(Updates with ambassador stranded in sixth paragraph.)
Sept. 29 (Bloomberg) -- Syrian security forces killed at least 17 protesters yesterday as Europeans in the United Nations Security Council moved toward agreement with Russia and China on a resolution pressing Syria to halt the violence.
The killings took place yesterday in the central governorate of Homs, the northern province of Idlib and southern area of Daraa, part of a crackdown on protests against President Bashar al-Assad’s government that began seven months ago, Mahmoud Merhi, head of the Arab Organization for Human Rights, said by phone today.
Envoys from Britain, France, Germany and Portugal said late yesterday that they would circulate a new draft resolution that takes into account Russia’s concerns about their threat to impose sanctions on Syria’s government.
“We are very close,” Ambassador Baso Sangqu of South Africa, a Security Council member, said after a two-hour meeting in New York yesterday. “Something will emerge.”
The protests in Syria are part of the wave of unrest across the Middle East and North Africa that unseated governments in Tunisia, Egypt and Libya. Assad’s crackdown has left more than 3,600 civilians dead, according to Ammar Qurabi of the National Organization for Human Rights in Syria. About 30,000 people have been detained and 13,000 are still being held, according to Qurabi and Merhi.
The U.S. ambassador to Syria, Robert Ford, was stranded in the office of opposition lawyer Hasan Abdul-Azim in Damascus today when government supporters surrounded it, Merhi said. Ford, contacted by Bloomberg News by telephone as the incident was reported on Al Arabiya television, declined to comment. Merhi said the pro-Assad crowd surrounded the house and attempted to break the door down before state security forces arrived.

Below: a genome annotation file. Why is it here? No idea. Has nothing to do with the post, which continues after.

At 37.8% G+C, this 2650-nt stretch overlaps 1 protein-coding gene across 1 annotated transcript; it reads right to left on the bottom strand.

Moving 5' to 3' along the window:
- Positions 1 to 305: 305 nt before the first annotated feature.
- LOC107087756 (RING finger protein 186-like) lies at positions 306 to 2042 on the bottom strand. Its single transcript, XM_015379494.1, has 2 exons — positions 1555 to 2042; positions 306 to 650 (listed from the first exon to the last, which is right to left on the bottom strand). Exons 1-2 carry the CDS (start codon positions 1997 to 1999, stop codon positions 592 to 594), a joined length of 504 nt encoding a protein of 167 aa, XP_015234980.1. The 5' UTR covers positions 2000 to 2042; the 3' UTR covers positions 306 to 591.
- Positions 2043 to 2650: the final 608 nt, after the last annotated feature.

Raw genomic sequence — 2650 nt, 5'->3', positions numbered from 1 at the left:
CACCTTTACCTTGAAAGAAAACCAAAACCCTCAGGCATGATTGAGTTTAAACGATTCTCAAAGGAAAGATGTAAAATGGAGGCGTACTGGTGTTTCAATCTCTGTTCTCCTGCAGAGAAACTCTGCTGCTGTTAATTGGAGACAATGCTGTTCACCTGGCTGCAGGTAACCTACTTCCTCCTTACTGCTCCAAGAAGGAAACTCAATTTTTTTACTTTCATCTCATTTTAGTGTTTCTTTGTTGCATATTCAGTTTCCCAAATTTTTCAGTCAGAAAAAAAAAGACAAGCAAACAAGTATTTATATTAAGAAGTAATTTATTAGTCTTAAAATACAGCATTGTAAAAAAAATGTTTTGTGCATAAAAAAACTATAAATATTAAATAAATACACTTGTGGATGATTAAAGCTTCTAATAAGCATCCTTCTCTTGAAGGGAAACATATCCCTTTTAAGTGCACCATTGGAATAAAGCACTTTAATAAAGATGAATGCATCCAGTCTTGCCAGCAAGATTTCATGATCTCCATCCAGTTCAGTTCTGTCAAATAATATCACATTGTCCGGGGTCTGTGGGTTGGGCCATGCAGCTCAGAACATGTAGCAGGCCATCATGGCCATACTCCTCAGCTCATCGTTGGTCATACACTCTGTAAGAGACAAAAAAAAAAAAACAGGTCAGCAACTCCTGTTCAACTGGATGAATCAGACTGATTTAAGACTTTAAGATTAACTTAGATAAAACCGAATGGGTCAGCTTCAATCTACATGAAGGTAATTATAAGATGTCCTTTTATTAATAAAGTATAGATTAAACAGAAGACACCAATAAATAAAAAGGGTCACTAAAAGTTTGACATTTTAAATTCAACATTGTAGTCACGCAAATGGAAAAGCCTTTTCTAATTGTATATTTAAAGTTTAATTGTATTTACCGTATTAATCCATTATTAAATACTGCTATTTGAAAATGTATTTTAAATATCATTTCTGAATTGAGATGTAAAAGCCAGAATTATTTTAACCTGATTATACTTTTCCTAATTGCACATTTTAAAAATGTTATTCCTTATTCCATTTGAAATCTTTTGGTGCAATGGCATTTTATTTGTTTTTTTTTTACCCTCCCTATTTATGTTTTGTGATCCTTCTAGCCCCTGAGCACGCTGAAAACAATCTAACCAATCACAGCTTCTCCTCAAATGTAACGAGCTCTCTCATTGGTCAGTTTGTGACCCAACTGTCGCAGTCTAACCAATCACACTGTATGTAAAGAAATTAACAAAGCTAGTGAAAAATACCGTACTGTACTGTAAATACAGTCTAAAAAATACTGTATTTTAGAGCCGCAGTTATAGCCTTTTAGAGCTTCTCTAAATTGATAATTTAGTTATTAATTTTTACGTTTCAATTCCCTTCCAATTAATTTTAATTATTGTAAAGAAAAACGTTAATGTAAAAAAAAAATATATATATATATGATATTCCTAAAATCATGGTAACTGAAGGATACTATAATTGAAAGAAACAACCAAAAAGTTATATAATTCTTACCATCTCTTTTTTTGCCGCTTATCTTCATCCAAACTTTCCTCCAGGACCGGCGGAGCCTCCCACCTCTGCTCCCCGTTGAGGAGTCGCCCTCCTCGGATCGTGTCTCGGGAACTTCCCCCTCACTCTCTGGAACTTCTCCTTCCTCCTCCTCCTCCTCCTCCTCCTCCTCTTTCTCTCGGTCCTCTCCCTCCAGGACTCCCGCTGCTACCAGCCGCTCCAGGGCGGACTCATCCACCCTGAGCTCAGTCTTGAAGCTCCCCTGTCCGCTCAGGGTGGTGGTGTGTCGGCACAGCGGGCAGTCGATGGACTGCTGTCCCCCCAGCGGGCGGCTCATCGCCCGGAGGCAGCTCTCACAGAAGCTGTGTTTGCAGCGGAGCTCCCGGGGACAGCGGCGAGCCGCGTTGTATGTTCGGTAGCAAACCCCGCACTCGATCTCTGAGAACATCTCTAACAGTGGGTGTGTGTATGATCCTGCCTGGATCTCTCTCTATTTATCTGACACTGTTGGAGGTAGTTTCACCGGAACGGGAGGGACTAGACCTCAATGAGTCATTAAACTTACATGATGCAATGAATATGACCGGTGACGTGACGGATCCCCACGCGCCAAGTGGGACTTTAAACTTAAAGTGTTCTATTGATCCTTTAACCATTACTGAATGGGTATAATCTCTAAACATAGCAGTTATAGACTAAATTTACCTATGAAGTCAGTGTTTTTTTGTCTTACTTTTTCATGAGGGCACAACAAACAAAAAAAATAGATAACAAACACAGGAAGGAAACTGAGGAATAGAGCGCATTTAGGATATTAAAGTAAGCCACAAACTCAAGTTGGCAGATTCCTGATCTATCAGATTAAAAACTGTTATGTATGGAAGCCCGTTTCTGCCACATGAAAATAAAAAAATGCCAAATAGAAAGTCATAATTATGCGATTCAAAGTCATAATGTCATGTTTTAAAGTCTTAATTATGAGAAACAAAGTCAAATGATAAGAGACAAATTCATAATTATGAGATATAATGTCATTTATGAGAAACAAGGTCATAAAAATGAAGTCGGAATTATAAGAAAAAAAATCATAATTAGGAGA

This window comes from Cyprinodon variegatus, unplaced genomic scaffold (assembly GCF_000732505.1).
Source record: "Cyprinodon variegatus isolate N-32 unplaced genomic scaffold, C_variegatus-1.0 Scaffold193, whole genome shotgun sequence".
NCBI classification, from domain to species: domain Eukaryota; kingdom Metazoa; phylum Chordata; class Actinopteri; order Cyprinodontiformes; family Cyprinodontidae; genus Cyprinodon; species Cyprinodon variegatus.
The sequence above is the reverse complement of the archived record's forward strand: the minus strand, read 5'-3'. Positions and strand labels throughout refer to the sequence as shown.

There are reports in the last three days of clashes between security forces and Syrians who have defected from them, Merhi said. Al Arabiya television broadcast video today of army defectors saying they had attacked and killed agents of the government and freed 27 children and their teacher. Merhi said he could not verify if the statements were true.
At the UN, Sangqu said the new draft won’t impose sanctions automatically, allowing for some flexibility before they are triggered. European countries abandoned a measure circulated last month that would have imposed an arms embargo, travel ban and asset freeze, replacing it on Sept. 27 with a text that “expresses determination” to impose sanctions in the event the violence continues.
‘Resolution With Teeth’
“It can be done,” Russian Ambassador Vitaly Churkin said of a possible agreement. The Security Council is due to meet again today, with a vote possible as early as tomorrow.
The U.S., unhappy with the willingness of the Europeans to soften the proposed resolution, wants “a resolution with teeth” that will make it “absolutely clear to the Assad regime that the violence has to end,” State Department spokeswoman Victoria Nuland said yesterday in Washington.
“This is a regime that remains determined to control every significant aspect of political life in Syria,” Simon Collis, the U.K. ambassador to Syria, said in a blog he began this week. “It is used to power. And it will do anything to keep it.”
Representatives of the 15 Security Council member governments are scheduled to meet today on what will be the third version of a European draft resolution, with a vote possible as early as tomorrow.
--With assistance from Nicole Gaouette in Washington. Editors: Ben Holland, Andrew J. Barden
To contact the reporters on this story: Massoud A. Derhally in Beirut, Lebanon at email@example.com Bill Varner at the United Nations at firstname.lastname@example.org
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